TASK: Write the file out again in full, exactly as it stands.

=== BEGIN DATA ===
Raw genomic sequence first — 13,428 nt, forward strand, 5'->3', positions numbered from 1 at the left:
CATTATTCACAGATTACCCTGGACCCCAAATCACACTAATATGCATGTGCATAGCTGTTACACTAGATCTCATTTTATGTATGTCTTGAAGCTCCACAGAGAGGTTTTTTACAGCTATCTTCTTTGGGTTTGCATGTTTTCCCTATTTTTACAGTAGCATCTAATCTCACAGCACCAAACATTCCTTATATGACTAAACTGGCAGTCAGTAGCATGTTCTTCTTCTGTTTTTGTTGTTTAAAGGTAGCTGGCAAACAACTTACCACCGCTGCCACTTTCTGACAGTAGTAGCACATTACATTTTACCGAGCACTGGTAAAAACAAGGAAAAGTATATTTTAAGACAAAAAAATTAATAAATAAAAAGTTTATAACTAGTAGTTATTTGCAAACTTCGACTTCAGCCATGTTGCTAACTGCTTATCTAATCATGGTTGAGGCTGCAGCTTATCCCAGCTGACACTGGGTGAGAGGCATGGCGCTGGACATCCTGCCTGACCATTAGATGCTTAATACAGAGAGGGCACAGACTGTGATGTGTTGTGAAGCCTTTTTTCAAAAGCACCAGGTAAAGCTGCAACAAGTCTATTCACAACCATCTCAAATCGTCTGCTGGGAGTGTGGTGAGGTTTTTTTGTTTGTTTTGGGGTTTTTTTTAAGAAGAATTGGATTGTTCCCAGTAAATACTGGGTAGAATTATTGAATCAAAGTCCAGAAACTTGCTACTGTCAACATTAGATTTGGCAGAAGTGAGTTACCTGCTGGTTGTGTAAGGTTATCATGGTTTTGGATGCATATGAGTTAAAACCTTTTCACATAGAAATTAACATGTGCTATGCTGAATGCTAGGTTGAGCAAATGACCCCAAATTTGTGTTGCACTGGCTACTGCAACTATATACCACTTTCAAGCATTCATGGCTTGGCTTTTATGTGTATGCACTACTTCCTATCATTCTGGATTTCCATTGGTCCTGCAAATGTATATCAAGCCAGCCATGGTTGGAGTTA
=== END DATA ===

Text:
Raw genomic sequence first — 13,428 nt, forward strand, 5'->3', positions numbered from 1 at the left:
CATTATTCACAGATTACCCTGGACCCCAAATCACACTAATATGCATGTGCATAGCTGTTACACTAGATCTCATTTTATGTATGTCTTGAAGCTCCACAGAGAGGTTTTTTACAGCTATCTTCTTTGGGTTTGCATGTTTTCCCTATTTTTACAGTAGCATCTAATCTCACAGCACCAAACATTCCTTATATGACTAAACTGGCAGTCAGTAGCATGTTCTTCTTCTGTTTTTGTTGTTTAAAGGTAGCTGGCAAACAACTTACCACCGCTGCCACTTTCTGACAGTAGTAGCACATTACATTTTACCGAGCACTGGTAAAAACAAGGAAAAGTATATTTTAAGACAAAAAAATTAATAAATAAAAAGTTTATAACTAGTAGTTATTTGCAAACTTCGACTTCAGCCATGTTGCTAACTGCTTATCTAATCATGGTTGAGGCTGCAGCTTATCCCAGCTGACACTGGGTGAGAGGCATGGCGCTGGACATCCTGCCTGACCATTAGATGCTTAATACAGAGAGGGCACAGACTGTGATGTGTTGTGAAGCCTTTTTTCAAAAGCACCAGGTAAAGCTGCAACAAGTCTATTCACAACCATCTCAAATCGTCTGCTGGGAGTGTGGTGAGGTTTTTTTGTTTGTTTTGGGGTTTTTTTTAAGAAGAATTGGATTGTTCCCAGTAAATACTGGGTAGAATTATTGAATCAAAGTCCAGAAACTTGCTACTGTCAACATTAGATTTGGCAGAAGTGAGTTACCTGCTGGTTGTGTAAGGTTATCATGGTTTTGGATGCATATGAGTTAAAACCTTTTCACATAGAAATTAACATGTGCTATGCTGAATGCTAGGTTGAGCAAATGACCCCAAATTTGTGTTGCACTGGCTACTGCAACTATATACCACTTTCAAGCATTCATGGCTTGGCTTTTATGTGTATGCACTACTTCCTATCATTCTGGATTTCCATTGGTCCTGCAAATGTATATCAAGCCAGCCATGGTTGGAGTTA